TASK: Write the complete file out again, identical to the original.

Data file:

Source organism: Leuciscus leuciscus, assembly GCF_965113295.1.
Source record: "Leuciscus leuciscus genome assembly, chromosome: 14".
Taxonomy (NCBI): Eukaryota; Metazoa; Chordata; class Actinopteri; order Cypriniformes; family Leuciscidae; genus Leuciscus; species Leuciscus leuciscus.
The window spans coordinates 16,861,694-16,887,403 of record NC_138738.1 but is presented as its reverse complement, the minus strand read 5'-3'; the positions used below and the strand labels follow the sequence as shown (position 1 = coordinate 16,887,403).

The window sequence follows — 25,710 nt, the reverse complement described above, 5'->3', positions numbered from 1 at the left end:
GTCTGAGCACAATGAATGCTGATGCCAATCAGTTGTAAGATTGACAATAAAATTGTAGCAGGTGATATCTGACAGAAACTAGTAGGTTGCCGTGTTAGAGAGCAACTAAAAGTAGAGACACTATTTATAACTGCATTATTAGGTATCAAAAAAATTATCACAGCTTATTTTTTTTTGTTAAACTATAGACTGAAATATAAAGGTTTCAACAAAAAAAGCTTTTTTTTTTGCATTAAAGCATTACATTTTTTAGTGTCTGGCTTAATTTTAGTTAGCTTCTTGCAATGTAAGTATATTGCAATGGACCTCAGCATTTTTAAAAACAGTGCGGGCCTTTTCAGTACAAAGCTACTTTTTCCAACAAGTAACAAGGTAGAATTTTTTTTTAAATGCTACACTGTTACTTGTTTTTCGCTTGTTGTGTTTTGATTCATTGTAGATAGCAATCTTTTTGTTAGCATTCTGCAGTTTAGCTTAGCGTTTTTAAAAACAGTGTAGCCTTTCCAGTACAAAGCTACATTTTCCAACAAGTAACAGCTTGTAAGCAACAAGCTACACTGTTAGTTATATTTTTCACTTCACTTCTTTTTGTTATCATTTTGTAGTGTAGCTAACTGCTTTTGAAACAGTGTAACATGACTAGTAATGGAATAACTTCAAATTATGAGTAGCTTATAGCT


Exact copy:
Source organism: Leuciscus leuciscus, assembly GCF_965113295.1.
Source record: "Leuciscus leuciscus genome assembly, chromosome: 14".
Taxonomy (NCBI): Eukaryota; Metazoa; Chordata; class Actinopteri; order Cypriniformes; family Leuciscidae; genus Leuciscus; species Leuciscus leuciscus.
The window spans coordinates 16,861,694-16,887,403 of record NC_138738.1 but is presented as its reverse complement, the minus strand read 5'-3'; the positions used below and the strand labels follow the sequence as shown (position 1 = coordinate 16,887,403).

The window sequence follows — 25,710 nt, the reverse complement described above, 5'->3', positions numbered from 1 at the left end:
GTCTGAGCACAATGAATGCTGATGCCAATCAGTTGTAAGATTGACAATAAAATTGTAGCAGGTGATATCTGACAGAAACTAGTAGGTTGCCGTGTTAGAGAGCAACTAAAAGTAGAGACACTATTTATAACTGCATTATTAGGTATCAAAAAAATTATCACAGCTTATTTTTTTTTGTTAAACTATAGACTGAAATATAAAGGTTTCAACAAAAAAAGCTTTTTTTTTTGCATTAAAGCATTACATTTTTTAGTGTCTGGCTTAATTTTAGTTAGCTTCTTGCAATGTAAGTATATTGCAATGGACCTCAGCATTTTTAAAAACAGTGCGGGCCTTTTCAGTACAAAGCTACTTTTTCCAACAAGTAACAAGGTAGAATTTTTTTTTAAATGCTACACTGTTACTTGTTTTTCGCTTGTTGTGTTTTGATTCATTGTAGATAGCAATCTTTTTGTTAGCATTCTGCAGTTTAGCTTAGCGTTTTTAAAAACAGTGTAGCCTTTCCAGTACAAAGCTACATTTTCCAACAAGTAACAGCTTGTAAGCAACAAGCTACACTGTTAGTTATATTTTTCACTTCACTTCTTTTTGTTATCATTTTGTAGTGTAGCTAACTGCTTTTGAAACAGTGTAACATGACTAGTAATGGAATAACTTCAAATTATGAGTAGCTTATAGCT